The carriage rolled through the gate without incident. Heratio, sat on the perch, soaked from the downpour. He waved at the two gate’s men as he continued, unimpeded along his way. He had seen to their bribes already. Maybe it was an unnecessary expense, a bit of extra coin he could have kept in his hidey-hole. All it would cost him was but a couple of swings of his sabre. But, they were a type of friend to him. Before becoming Augustus' personal guard, he and Gillivan had worked those gates, and during his time there he had given those two plenties of 'How's your mornings.'

For all he knew, he might have lost some sleep over their deaths. Or even felt some guilt over being their ultimate demise. It was better this way. He watched them run into the tiny gatehouse. From experience, he knew how tiny it was. When he and Gillivan would sit shoulder to shoulder to the wall, waiting out the rain. They would sit in those cramped quarters, duelling with flatulence, trying to force the other to yield and run out into the rain. Heratio was convinced Gillivan would change his diet whenever he felt the weather changing.

Heratio looked over to Gillivan, his face appearing solemn. Gillivan's wide-brimmed hat accumulated the rainwater until it spilled over in streams. They gave each other a nod. In tense moments they both did better in silence, each able to intuit the other’s intentions wordlessly. They could signal each other at a glance, whether it be to be cautious, or on the rare occasion that they would take the offensive.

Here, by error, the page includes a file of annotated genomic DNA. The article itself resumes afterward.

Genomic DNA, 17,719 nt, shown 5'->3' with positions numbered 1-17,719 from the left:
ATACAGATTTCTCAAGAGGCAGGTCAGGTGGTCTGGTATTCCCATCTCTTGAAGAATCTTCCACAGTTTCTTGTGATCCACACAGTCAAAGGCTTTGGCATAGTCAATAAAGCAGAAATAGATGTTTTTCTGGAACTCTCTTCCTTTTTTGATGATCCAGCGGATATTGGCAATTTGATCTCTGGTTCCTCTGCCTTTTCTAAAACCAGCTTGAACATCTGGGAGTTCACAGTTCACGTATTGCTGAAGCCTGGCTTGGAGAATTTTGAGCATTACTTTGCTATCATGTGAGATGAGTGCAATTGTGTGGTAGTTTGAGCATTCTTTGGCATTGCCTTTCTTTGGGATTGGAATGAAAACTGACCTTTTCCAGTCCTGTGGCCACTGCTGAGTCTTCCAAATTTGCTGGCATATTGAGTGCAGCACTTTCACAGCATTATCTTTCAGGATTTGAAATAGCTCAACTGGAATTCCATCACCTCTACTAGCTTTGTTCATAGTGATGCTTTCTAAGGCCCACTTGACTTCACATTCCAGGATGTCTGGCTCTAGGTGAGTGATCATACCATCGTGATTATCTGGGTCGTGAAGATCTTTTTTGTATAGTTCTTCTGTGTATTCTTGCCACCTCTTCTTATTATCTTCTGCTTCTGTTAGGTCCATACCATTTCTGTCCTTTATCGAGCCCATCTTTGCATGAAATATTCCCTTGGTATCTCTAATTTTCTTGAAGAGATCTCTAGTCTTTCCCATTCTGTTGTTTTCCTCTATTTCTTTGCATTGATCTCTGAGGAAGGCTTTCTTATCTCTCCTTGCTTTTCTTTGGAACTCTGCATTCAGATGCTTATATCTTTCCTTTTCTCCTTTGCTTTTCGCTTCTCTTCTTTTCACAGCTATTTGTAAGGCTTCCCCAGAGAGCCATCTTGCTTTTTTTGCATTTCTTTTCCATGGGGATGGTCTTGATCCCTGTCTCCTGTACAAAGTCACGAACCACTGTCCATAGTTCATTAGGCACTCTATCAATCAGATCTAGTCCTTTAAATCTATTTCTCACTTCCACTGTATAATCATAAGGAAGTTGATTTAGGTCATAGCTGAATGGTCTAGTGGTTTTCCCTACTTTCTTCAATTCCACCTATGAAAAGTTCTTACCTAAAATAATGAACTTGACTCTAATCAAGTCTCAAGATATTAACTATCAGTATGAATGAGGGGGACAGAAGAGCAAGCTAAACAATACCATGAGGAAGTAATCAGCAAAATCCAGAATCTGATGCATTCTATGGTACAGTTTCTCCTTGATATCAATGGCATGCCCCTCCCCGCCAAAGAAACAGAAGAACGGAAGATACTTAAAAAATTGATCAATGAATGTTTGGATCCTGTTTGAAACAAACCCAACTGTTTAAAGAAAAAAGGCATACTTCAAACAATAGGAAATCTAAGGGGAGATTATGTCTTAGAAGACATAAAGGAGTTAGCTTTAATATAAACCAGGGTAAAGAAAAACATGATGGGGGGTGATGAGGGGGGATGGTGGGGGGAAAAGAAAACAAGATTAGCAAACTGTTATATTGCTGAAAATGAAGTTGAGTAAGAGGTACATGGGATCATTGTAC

In the moments leading to a tavern brawl, Heratio once gave Gillivan a look saying, 'take out that one while I take out this other one.' Before two aggravators knew the fight had begun, Heratio and Gillivan were already plunging their daggers into stomachs. The fight wasn't over there, though, many a green fighter could think stabbing someone with a knife would be the end of it, but, dagger wounds are shallow enough they keep fighting. So they stabbed them a few more times until they were sure they were on their way to the kingdom of Manas. There were witnesses, but smart enough witnesses to know they didn't really see anything. The two dead were a couple of nobodies, so the magistrates didn't even show up, just wrote their names down in some book back at the office.

Thanks to Augustus, Heratio had the pleasure of even being present when their deaths were reported. One of Augustus' tasks was keeping that record. While he was on duty a clerk brought the bartender over, hat in hand, to Augustus' workspace. Heratio was giddy with delight at the sight of the bartender's face when he saw Heratio sitting there.

Augustus took the names down then asked, "Are you a witness?" The bartender shook his head enthusiastically. "Well, if there are any witnesses, they can present themselves here to a clerk." The bartender left, and then, that was that. No witnesses came forward.